What do the new policies propose? • Workers

What do the new policies propose? • Workers
What do the new policies propose? • Workers

In its recent meeting, the Council of Ministers approved the policies for digital transformation, the Cuban digital agenda and the strategy for the development and use of artificial intelligence in the country.

These topics were discussed this Wednesday at the Round table with Mayra Arevich Marín, Minister of Communications; Armando Rodríguez Batista, digital transformation, the Cuban digital agenda and the strategy for the development and use of artificial intelligence, Minister of Communications; Armando Rodríguez Batista, vice minister of CITMA; Jorge Legañoa Alonso, vice president of the Institute of Information and Social Communication, and Alain Lamadrid Vallina, general director of Information, Communication and Informatization of the MES.

“Digital transformation is not a disruptive element, but rather it comes to consolidate the computerization of society that we have been promoting for years,” said Minister of Communications Mayra Arevich Marín.

He also referred to the importance of policies responding to the fundamental needs of the population, as one of the essential precepts of the country’s development plan.

“The Ministry of Communications plays a leading role in the digital transformation policy, although this is transversal to other spheres. A cultural change is imposed where various organizations and the people themselves must participate,” said Arevich Marín.

The ministry will coordinate eight strategic axes that involve, among others, the regulatory aspect, infrastructure, innovation, cybersecurity, digital content – in line with our culture and identity -, and connectivity and access, an axis that is enhanced since the beginning of computerization, with 7.8 million Cubans currently with mobile service.

“The policy indicates what we must do and the agenda explains how we will do it,” said the minister.

Likewise, he commented that this agenda has driving projects, such as government portals and online procedures and services, which advocate facilitating processes and transparency of information.

He also referred to other projects included in the agenda, such as the development of the bank’s infrastructure, digital citizenship, the comprehensive transformation of tax activity, digital health, the smart tourist destination, etc.

“The digital agenda is a living document, which will be developed and updated as practice and society itself demand,” said the minister.

Regarding the artificial intelligence strategy, he explained that it cannot be separated from the digital transformation policy, but, since its use implies risks and benefits, it is necessary to think early about the ways in which the country will develop and take advantage of it.

An inclusive policy

According to Armando Rodríguez Batista, Vice Minister of CITMA, Digital transformation is the most paradigmatic element to produce in the short term the leap in innovation to which Cuba aspires.

“It is a very complex issue, although we are clear that it is one of the technologies with the greatest capacity to implement the government system based on science and innovation. In fact, these issues went to the National Innovation Council on two occasions, where issues regarding financing or links to Industry 4.0 were discussed,” he assured.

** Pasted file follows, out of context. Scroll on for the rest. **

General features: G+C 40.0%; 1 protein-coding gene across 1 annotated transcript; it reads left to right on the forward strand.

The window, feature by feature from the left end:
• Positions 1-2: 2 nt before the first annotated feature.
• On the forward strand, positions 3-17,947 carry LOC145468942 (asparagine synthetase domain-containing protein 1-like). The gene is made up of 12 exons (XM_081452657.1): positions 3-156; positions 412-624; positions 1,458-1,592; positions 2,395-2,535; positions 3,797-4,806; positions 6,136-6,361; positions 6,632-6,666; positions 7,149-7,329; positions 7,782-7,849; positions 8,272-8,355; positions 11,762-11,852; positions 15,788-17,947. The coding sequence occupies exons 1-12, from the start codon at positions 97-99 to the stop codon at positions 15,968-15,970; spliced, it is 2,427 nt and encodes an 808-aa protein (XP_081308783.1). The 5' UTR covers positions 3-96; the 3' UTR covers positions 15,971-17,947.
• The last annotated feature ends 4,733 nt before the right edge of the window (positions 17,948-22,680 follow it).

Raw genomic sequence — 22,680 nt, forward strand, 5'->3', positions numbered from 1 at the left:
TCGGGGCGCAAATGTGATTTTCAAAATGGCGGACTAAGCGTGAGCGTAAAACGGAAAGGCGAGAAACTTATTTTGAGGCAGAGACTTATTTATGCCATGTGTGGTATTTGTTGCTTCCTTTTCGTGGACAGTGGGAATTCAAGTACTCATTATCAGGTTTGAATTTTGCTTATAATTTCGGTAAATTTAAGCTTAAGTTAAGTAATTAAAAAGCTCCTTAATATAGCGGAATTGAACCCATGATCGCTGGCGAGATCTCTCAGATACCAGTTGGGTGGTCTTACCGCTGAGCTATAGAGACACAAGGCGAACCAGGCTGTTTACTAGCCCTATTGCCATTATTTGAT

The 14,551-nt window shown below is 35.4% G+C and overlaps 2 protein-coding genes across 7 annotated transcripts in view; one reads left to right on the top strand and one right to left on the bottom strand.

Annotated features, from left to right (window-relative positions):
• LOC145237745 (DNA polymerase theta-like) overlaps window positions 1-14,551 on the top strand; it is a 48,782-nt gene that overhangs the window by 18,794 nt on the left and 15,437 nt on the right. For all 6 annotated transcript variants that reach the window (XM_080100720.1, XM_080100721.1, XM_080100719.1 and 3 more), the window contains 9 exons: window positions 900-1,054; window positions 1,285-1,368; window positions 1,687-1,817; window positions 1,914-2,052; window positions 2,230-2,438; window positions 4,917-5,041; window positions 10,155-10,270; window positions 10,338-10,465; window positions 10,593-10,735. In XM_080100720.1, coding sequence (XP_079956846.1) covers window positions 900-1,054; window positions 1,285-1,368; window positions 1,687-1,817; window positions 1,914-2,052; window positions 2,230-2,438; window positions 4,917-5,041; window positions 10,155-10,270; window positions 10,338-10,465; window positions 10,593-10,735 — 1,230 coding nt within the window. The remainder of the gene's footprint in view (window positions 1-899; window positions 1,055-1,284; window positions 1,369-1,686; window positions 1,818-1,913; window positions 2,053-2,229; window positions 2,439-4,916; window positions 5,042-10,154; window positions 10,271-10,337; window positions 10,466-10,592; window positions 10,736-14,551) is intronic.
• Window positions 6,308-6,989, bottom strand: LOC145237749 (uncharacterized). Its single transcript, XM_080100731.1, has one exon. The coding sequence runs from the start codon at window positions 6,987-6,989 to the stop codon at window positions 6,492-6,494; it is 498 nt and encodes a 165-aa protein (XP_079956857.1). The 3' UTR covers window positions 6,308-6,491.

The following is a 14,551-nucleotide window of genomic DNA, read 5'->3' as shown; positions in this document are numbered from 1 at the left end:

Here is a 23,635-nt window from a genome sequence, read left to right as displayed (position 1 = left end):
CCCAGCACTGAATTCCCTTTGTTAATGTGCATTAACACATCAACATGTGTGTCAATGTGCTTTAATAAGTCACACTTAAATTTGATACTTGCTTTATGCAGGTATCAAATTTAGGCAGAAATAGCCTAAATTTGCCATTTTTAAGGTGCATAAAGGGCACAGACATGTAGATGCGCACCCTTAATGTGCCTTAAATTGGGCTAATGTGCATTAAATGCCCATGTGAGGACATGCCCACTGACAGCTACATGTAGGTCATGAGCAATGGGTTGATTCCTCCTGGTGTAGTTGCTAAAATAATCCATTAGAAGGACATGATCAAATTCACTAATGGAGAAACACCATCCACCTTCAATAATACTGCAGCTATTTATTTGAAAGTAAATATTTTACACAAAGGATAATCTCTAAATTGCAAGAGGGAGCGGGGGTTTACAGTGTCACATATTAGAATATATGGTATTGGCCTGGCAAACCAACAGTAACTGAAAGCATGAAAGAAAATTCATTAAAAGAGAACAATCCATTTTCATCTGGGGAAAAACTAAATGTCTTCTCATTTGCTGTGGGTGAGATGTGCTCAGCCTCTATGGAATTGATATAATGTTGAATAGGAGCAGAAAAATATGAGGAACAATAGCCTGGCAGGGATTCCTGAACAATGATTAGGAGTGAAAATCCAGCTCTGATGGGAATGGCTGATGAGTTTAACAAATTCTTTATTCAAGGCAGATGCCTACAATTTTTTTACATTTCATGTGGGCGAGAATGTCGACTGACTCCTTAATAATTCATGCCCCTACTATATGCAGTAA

According to Rodríguez Batista, this policy has a national character, but does not ignore the role of the municipality as an entity capable of promoting the digital transformation closest to its needs. In this sense, the importance of the social component as an indispensable part of achieving true transformation also gains value.

“The policy’s mission is to prepare the country on the main lines of research in which we must work, which has a direct impact on obtaining concrete results. It also works on the incubation of people, projects and centers capable of contributing to the achievement of our purposes,” he commented.

The vice minister of CITMA recognized that currently the institutions linked to the use of new technologies have grown significantly, while pointing out the existence of two national programs associated with these issues, as well as several with a sectoral and other territorial nature. Issues such as automation, robotics, artificial intelligence and telecommunications are gaining great vitality.

“The Ministry of Communications has played a key role, especially from its leadership, but without a doubt we have seen the greatest growth in the health sector. Thus, for example, we already have projects to use artificial intelligence in the calculation of the lenses to be used after cataract operations, or the creation of an information and technology system for Parkinson’s disease,” he explained.

Likewise, he pointed out the decisive role that universities such as CUJAE, UH or UCLV have in the development and leadership of projects linked to digital transformation.

“The policy has the mission of promoting an ecosystem that boosts innovation, while consolidating a network of research centers, ministries and entities around the digital transformation that is of great benefit to the country. Today every actor has the ability to innovate and receive benefits, which also allows us to exploit the reserves we have,” he said.

Universities as driving entities

As part of his intervention, Alain Lamadrid, general director of Information, Communication and Informatization of the Ministry of Higher Education, explained that the design of the policy and strategy for digital transformation and its implementation always had the support of the higher education institutions. studies.